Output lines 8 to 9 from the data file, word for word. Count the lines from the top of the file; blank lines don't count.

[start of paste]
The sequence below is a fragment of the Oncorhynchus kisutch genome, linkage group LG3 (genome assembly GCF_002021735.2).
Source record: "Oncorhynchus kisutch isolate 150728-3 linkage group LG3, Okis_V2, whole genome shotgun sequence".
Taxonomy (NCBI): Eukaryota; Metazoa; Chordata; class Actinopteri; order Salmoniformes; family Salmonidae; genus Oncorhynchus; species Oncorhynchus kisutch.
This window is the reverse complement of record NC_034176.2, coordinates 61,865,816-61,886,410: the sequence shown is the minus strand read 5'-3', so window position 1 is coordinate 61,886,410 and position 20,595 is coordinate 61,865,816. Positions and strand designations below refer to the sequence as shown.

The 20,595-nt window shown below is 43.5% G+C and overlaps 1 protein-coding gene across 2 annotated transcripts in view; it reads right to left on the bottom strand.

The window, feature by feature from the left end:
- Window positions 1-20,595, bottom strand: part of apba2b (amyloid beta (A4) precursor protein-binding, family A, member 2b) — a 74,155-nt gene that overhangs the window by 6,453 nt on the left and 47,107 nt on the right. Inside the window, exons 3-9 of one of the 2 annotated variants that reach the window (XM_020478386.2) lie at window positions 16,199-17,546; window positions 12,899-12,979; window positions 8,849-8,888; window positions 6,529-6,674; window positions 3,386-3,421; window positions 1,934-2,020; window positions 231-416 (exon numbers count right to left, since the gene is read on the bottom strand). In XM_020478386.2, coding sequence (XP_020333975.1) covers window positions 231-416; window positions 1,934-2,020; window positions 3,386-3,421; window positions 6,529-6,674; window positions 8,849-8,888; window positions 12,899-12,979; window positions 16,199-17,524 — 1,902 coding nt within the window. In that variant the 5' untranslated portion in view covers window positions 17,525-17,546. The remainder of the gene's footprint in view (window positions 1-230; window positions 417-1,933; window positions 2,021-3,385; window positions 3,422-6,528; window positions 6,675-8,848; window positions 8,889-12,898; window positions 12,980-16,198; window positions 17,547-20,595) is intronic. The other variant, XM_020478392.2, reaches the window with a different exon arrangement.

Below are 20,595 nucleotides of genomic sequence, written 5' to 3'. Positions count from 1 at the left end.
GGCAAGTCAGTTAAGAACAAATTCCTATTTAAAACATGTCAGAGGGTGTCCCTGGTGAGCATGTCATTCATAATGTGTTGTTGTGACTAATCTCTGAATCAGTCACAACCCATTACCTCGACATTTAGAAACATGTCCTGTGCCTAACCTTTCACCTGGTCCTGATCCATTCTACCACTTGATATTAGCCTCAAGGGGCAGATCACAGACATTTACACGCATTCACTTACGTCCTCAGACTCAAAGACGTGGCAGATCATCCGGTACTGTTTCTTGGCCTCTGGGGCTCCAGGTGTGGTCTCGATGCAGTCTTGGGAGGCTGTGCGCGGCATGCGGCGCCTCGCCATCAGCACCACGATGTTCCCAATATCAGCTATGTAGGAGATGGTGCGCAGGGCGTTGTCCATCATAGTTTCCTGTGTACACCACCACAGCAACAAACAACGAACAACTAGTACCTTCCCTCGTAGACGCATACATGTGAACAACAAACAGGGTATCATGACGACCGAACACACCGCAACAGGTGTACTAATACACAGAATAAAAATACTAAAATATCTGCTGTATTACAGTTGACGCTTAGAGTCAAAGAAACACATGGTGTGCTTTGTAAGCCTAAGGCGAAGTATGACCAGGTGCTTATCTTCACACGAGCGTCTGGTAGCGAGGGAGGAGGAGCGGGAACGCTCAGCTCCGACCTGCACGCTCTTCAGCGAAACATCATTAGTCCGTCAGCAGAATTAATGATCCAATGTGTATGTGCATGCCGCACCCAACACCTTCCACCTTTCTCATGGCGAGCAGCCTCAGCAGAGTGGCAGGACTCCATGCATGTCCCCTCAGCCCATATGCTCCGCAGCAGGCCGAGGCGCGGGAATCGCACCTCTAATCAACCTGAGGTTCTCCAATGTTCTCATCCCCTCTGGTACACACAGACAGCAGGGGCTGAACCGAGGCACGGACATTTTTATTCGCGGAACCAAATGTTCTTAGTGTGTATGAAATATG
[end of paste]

Below are 20,595 nucleotides of genomic sequence, written 5' to 3'. Positions count from 1 at the left end.
GGCAAGTCAGTTAAGAACAAATTCCTATTTAAAACATGTCAGAGGGTGTCCCTGGTGAGCATGTCATTCATAATGTGTTGTTGTGACTAATCTCTGAATCAGTCACAACCCATTACCTCGACATTTAGAAACATGTCCTGTGCCTAACCTTTCACCTGGTCCTGATCCATTCTACCACTTGATATTAGCCTCAAGGGGCAGATCACAGACATTTACACGCATTCACTTACGTCCTCAGACTCAAAGACGTGGCAGATCATCCGGTACTGTTTCTTGGCCTCTGGGGCTCCAGGTGTGGTCTCGATGCAGTCTTGGGAGGCTGTGCGCGGCATGCGGCGCCTCGCCATCAGCACCACGATGTTCCCAATATCAGCTATGTAGGAGATGGTGCGCAGGGCGTTGTCCATCATAGTTTCCTGTGTACACCACCACAGCAACAAACAACGAACAACTAGTACCTTCCCTCGTAGACGCATACATGTGAACAACAAACAGGGTATCATGACGACCGAACACACCGCAACAGGTGTACTAATACACAGAATAAAAATACTAAAATATCTGCTGTATTACAGTTGACGCTTAGAGTCAAAGAAACACATGGTGTGCTTTGTAAGCCTAAGGCGAAGTATGACCAGGTGCTTATCTTCACACGAGCGTCTGGTAGCGAGGGAGGAGGAGCGGGAACGCTCAGCTCCGACCTGCACGCTCTTCAGCGAAACATCATTAGTCCGTCAGCAGAATTAATGATCCAATGTGTATGTGCATGCCGCACCCAACACCTTCCACCTTTCTCATGGCGAGCAGCCTCAGCAGAGTGGCAGGACTCCATGCATGTCCCCTCAGCCCATATGCTCCGCAGCAGGCCGAGGCGCGGGAATCGCACCTCTAATCAACCTGAGGTTCTCCAATGTTCTCATCCCCTCTGGTACACACAGACAGCAGGGGCTGAACCGAGGCACGGACATTTTTATTCGCGGAACCAAATGTTCTTAGTGTGTATGAAATATG